Sounds like someone’s living in the past but it isn’t the American people.

Bryn Morgan of The Dartmouth has the story.

Professor discusses covert racism

Though racism is more covert today, blacks are subject to the same prejudice as they were in the 1960s, Duke University sociology professor Eduardo Bonilla-Silva argued in a lecture on Thursday. Bonilla-Silva said a new form of racism has emerged, replacing Jim Crow racism.

“We are not post-racial,” he said. “This ideology is suave but deadly.”

Focusing on relations between whites and blacks, Bonilla-Silva said the latter’s current economic status has remained the same in recent decades, even as the forms of subordination and racism have since evolved.

After describing various ways in which this ideology is prevalent in today’s society, Bonilla-Silva presented three main points about color-blind racism: the forms of interpreting racism, rhetorical strategies for articulating racism and stories contextualizing racism.

Bonilla-Silva said whites believe that they are not racist and often use the election of President Barack Obama to support the claim that America has moved beyond its racially tense past.

He said these beliefs are “sincere fictions” and countered that blacks and other racial minorities are still behind whites in society, receiving inferior education in “so-called integrated” schools and colleges.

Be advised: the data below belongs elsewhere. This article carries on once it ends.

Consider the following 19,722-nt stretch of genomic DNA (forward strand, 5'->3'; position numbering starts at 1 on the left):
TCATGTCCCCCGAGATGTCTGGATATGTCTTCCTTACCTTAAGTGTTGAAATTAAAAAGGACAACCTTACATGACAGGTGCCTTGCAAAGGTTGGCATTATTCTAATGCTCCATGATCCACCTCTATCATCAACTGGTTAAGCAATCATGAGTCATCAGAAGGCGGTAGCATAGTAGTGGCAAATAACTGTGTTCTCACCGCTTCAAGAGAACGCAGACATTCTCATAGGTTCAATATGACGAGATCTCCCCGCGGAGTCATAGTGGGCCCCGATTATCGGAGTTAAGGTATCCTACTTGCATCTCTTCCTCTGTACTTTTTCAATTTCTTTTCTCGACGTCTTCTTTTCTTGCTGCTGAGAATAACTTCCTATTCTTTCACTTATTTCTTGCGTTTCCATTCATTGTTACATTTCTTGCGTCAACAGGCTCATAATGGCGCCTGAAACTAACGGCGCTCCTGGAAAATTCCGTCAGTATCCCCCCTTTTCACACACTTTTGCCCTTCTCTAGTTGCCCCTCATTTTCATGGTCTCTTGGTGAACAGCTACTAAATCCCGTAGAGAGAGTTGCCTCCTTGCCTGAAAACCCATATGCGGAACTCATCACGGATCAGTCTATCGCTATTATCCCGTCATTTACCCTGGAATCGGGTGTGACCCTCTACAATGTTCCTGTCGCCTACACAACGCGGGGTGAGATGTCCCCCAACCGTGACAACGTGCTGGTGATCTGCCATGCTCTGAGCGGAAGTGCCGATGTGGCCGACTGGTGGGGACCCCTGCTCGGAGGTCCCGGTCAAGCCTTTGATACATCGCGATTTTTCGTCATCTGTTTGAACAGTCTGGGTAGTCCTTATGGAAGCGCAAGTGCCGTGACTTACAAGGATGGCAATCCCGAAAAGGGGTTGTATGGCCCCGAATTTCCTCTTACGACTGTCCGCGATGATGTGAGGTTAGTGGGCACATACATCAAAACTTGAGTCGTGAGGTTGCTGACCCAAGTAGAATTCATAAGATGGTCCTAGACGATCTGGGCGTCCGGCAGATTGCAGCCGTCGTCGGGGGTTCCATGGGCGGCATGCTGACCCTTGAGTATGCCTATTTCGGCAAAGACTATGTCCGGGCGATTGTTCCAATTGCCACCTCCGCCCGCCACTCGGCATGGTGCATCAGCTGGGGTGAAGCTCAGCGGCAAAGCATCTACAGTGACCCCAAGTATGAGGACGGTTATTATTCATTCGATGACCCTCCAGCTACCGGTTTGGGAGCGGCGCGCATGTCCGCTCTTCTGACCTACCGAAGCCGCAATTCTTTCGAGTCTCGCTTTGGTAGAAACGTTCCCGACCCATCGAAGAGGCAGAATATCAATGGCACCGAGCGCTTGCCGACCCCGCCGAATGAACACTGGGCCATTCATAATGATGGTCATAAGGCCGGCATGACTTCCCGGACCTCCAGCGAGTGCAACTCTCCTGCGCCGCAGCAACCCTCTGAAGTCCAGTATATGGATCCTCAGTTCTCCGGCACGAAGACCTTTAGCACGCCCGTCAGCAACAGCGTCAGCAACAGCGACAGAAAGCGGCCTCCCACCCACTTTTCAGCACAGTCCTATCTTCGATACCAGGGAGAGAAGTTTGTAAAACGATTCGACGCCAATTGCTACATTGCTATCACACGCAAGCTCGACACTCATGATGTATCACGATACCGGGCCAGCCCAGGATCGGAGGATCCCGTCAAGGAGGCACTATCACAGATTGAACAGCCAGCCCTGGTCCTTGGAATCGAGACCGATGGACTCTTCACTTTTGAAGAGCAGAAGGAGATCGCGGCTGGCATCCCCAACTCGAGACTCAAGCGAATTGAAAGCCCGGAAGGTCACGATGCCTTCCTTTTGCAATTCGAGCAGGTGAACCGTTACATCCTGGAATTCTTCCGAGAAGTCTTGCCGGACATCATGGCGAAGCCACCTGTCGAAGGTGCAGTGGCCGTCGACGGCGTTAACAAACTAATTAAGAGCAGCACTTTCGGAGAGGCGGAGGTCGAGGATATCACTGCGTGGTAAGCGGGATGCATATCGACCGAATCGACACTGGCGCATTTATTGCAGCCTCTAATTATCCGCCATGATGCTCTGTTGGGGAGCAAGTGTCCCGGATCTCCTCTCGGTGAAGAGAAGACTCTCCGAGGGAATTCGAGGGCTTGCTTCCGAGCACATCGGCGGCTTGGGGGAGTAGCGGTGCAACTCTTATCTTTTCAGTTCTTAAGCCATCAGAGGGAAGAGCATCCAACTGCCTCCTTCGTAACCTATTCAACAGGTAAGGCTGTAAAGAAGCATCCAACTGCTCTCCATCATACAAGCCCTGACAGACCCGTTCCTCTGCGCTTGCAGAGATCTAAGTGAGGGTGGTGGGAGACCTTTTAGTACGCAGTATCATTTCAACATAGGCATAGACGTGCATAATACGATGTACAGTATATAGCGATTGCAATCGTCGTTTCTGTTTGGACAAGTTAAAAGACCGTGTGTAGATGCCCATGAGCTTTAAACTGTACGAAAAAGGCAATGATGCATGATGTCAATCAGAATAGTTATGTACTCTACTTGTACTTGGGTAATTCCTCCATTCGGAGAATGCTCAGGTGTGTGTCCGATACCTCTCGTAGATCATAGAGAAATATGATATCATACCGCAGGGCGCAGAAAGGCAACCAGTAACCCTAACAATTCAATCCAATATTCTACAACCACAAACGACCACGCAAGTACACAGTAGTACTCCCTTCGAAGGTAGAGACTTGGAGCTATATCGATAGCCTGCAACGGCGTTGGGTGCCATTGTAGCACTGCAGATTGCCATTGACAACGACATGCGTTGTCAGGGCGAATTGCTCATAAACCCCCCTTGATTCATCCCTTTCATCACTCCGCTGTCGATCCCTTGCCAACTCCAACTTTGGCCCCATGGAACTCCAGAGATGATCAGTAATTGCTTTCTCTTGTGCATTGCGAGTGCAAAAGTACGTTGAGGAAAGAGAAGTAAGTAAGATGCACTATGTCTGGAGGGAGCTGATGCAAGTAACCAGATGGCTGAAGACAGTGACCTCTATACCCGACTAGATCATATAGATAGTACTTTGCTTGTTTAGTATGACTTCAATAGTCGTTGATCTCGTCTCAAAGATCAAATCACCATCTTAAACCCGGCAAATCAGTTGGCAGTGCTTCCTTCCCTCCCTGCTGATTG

Despite evidence of inequality, Bonilla-Silva said racism is largely overlooked because discrimination presents itself in abstract ways. The societal tendency to “naturalize” racism by calling social constructs natural occurrences is used to justify prejudice against minorities, he said.

Bonilla-Silva defined cultural racism as placing the blame on minorities for their social position.

He said white citizens use rhetoric to express this covert racism: semantic moves, such as saying “some of my best friends are black,” projection, which blames discrimination on the victim and the incomprehensible response to the topic of race. People often argue that they did not personally own slaves or were present at Martin Luther King, Jr.’s march on Washington to deny their personal prejudice.